2.3 bytecodehacks.inline

This module provides inline functions for Python. This module is the most involved bytecodehack. I am not entirely sure it is free of bugs, and when it goes wrong it can do very odd things. I would appreciate people trying this module out on ``real world'' examples. Email me (mwh21@cam.ac.uk) any failures, I'll try and sort them out.

This module takes two arguments, both functions. It inlines any calls to the second in the first, i.e. injects the bytecode from the second into that of the first. There's some stack shuffling and details to sort out, but that's roughly it.

A (slightly extended) example:

Suppose you want to integrate the ODE y'=y with the initial condition y(0)=0. Then (if you were slightly insane) you might write a simple Euler scheme integrator as follows:

def f(x,y):
    return y

def integ_global(dx,x0,x1,y):
    while x<x1:
    return y

This works, slowly.

If you want to speed it up, you could obviously make the function f a parameter, coincidentally enabling you to integrate more than just this ODE, but instead I propose you do this:

from bytecodehacks.inline import inline


Then integ_inline does the same job as integ_global, but the code of f has been inlined into that of the integ_inline, eliminating a costly function call, and so running faster.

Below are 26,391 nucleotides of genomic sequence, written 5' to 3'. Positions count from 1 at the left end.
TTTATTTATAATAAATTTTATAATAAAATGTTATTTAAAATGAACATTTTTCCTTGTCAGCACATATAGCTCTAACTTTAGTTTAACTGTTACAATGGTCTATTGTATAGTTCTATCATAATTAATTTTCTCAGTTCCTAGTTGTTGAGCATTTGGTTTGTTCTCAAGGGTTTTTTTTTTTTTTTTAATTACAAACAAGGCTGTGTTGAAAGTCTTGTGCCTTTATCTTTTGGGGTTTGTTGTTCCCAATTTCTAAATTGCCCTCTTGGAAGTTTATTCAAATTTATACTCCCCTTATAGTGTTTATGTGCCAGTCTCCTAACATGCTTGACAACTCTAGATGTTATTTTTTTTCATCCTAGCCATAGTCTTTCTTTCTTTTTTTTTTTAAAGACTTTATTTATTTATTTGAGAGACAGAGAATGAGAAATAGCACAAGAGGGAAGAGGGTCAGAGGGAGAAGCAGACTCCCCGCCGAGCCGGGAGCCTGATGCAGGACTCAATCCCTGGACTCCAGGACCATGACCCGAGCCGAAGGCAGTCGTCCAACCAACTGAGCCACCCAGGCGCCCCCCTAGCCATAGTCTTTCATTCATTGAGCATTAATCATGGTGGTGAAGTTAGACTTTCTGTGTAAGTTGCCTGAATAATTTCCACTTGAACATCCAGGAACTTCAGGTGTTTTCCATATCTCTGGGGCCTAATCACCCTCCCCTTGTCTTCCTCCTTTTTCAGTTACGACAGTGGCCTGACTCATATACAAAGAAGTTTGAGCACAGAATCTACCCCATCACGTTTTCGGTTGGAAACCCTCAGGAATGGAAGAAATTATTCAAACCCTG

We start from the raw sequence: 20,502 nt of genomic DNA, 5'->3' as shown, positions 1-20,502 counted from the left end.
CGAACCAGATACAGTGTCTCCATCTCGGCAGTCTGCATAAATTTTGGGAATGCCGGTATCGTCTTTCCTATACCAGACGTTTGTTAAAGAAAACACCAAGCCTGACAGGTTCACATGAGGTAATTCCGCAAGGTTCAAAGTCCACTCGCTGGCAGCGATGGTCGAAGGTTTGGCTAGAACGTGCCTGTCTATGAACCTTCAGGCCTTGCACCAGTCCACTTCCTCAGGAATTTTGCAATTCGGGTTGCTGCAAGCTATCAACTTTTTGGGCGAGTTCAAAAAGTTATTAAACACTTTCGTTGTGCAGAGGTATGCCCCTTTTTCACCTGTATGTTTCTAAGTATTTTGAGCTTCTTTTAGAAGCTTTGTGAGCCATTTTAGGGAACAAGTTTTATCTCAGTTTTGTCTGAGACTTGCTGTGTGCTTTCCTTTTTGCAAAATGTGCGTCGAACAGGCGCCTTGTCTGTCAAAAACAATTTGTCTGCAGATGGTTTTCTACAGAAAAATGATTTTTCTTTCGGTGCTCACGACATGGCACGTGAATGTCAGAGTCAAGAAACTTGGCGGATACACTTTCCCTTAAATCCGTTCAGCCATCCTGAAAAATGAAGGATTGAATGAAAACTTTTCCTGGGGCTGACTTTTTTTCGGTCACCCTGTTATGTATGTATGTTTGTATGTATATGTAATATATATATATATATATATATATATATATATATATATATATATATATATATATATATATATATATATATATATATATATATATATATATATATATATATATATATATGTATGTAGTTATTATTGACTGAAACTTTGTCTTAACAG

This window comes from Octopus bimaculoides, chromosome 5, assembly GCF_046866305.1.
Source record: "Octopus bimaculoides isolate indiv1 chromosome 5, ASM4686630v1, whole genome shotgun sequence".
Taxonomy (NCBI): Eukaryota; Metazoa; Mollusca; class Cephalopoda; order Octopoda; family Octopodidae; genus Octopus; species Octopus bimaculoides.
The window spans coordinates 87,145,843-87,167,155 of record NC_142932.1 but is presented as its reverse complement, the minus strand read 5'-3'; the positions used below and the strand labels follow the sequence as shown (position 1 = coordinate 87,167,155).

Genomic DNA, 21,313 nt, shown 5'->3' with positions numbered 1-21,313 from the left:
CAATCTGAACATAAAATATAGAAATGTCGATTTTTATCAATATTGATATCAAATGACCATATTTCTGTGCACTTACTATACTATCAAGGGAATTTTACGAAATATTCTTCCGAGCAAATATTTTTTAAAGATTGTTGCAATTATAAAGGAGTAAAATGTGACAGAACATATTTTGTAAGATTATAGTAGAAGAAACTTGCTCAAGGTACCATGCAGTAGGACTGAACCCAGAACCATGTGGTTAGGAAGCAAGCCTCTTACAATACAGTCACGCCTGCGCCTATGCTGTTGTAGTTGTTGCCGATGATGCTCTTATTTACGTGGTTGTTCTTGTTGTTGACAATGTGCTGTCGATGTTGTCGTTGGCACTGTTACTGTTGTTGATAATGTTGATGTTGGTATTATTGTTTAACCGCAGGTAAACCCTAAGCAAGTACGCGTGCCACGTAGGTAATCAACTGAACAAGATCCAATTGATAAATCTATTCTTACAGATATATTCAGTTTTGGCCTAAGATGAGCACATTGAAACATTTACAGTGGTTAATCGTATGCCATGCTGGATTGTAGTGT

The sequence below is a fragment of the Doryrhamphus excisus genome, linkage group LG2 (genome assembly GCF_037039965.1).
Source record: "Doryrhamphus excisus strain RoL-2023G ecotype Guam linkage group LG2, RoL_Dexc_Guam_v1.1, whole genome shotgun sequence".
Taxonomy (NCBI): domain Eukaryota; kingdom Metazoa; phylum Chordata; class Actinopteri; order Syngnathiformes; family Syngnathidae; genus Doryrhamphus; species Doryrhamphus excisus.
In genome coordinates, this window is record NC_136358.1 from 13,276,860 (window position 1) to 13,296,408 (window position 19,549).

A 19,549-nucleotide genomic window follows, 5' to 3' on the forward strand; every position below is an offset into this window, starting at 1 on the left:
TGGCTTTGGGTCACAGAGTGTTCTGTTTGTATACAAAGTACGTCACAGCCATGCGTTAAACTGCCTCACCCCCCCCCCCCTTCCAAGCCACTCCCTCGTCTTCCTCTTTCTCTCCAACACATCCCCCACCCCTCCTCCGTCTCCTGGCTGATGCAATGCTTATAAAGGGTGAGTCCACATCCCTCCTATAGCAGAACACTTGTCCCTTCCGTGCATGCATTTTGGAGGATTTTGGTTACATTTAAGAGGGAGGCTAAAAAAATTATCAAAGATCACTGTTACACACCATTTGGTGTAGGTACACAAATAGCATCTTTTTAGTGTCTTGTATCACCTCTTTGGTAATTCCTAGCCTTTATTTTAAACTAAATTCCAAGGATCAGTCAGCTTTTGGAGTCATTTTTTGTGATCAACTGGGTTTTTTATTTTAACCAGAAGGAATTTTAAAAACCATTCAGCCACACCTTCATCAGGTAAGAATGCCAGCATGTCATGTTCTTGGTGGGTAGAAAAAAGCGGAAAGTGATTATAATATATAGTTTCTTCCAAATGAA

Now some caveats. As with the rest of this package, I've ignored varadic functions. Default parameters are out. Keyword parameter passing is OK.

Some of the preceding may change as an when I feel like generalizing this module, but that isn't just yet. I'll try for default arguments next, I think.

inline (func,funcname=functoinline)
Return a new function where all calls to the function called funcname in func replaced by the code of functoinline. That doesn't make much sense, but it's intuitive, honest. Stuff will probably get printed to stdout; if this offends you, comment the prints out. The prints will probably disappear when I feel confident of the code.

Send comments to mwh@python.net